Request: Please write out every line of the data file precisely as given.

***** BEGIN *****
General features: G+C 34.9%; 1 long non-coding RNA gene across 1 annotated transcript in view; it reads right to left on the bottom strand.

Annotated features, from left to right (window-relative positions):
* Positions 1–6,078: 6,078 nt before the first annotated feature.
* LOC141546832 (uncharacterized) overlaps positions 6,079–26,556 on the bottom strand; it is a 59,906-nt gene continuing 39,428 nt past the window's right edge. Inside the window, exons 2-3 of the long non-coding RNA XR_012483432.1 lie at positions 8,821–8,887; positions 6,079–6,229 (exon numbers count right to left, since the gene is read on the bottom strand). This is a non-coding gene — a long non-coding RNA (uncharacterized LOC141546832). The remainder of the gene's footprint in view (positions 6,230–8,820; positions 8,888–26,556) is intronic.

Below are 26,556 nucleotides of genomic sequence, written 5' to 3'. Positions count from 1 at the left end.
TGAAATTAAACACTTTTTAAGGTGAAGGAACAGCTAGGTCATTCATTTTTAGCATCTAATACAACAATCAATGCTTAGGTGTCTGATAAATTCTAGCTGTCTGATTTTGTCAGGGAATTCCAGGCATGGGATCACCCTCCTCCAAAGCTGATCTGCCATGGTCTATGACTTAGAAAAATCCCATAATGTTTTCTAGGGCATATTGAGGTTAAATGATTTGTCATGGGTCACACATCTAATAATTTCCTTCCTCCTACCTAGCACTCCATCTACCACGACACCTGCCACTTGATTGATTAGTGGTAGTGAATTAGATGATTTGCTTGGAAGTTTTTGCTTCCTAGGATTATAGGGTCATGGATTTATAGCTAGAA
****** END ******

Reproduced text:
General features: G+C 34.9%; 1 long non-coding RNA gene across 1 annotated transcript in view; it reads right to left on the bottom strand.

Annotated features, from left to right (window-relative positions):
* Positions 1–6,078: 6,078 nt before the first annotated feature.
* LOC141546832 (uncharacterized) overlaps positions 6,079–26,556 on the bottom strand; it is a 59,906-nt gene continuing 39,428 nt past the window's right edge. Inside the window, exons 2-3 of the long non-coding RNA XR_012483432.1 lie at positions 8,821–8,887; positions 6,079–6,229 (exon numbers count right to left, since the gene is read on the bottom strand). This is a non-coding gene — a long non-coding RNA (uncharacterized LOC141546832). The remainder of the gene's footprint in view (positions 6,230–8,820; positions 8,888–26,556) is intronic.

Below are 26,556 nucleotides of genomic sequence, written 5' to 3'. Positions count from 1 at the left end.
TGAAATTAAACACTTTTTAAGGTGAAGGAACAGCTAGGTCATTCATTTTTAGCATCTAATACAACAATCAATGCTTAGGTGTCTGATAAATTCTAGCTGTCTGATTTTGTCAGGGAATTCCAGGCATGGGATCACCCTCCTCCAAAGCTGATCTGCCATGGTCTATGACTTAGAAAAATCCCATAATGTTTTCTAGGGCATATTGAGGTTAAATGATTTGTCATGGGTCACACATCTAATAATTTCCTTCCTCCTACCTAGCACTCCATCTACCACGACACCTGCCACTTGATTGATTAGTGGTAGTGAATTAGATGATTTGCTTGGAAGTTTTTGCTTCCTAGGATTATAGGGTCATGGATTTATAGCTAGAA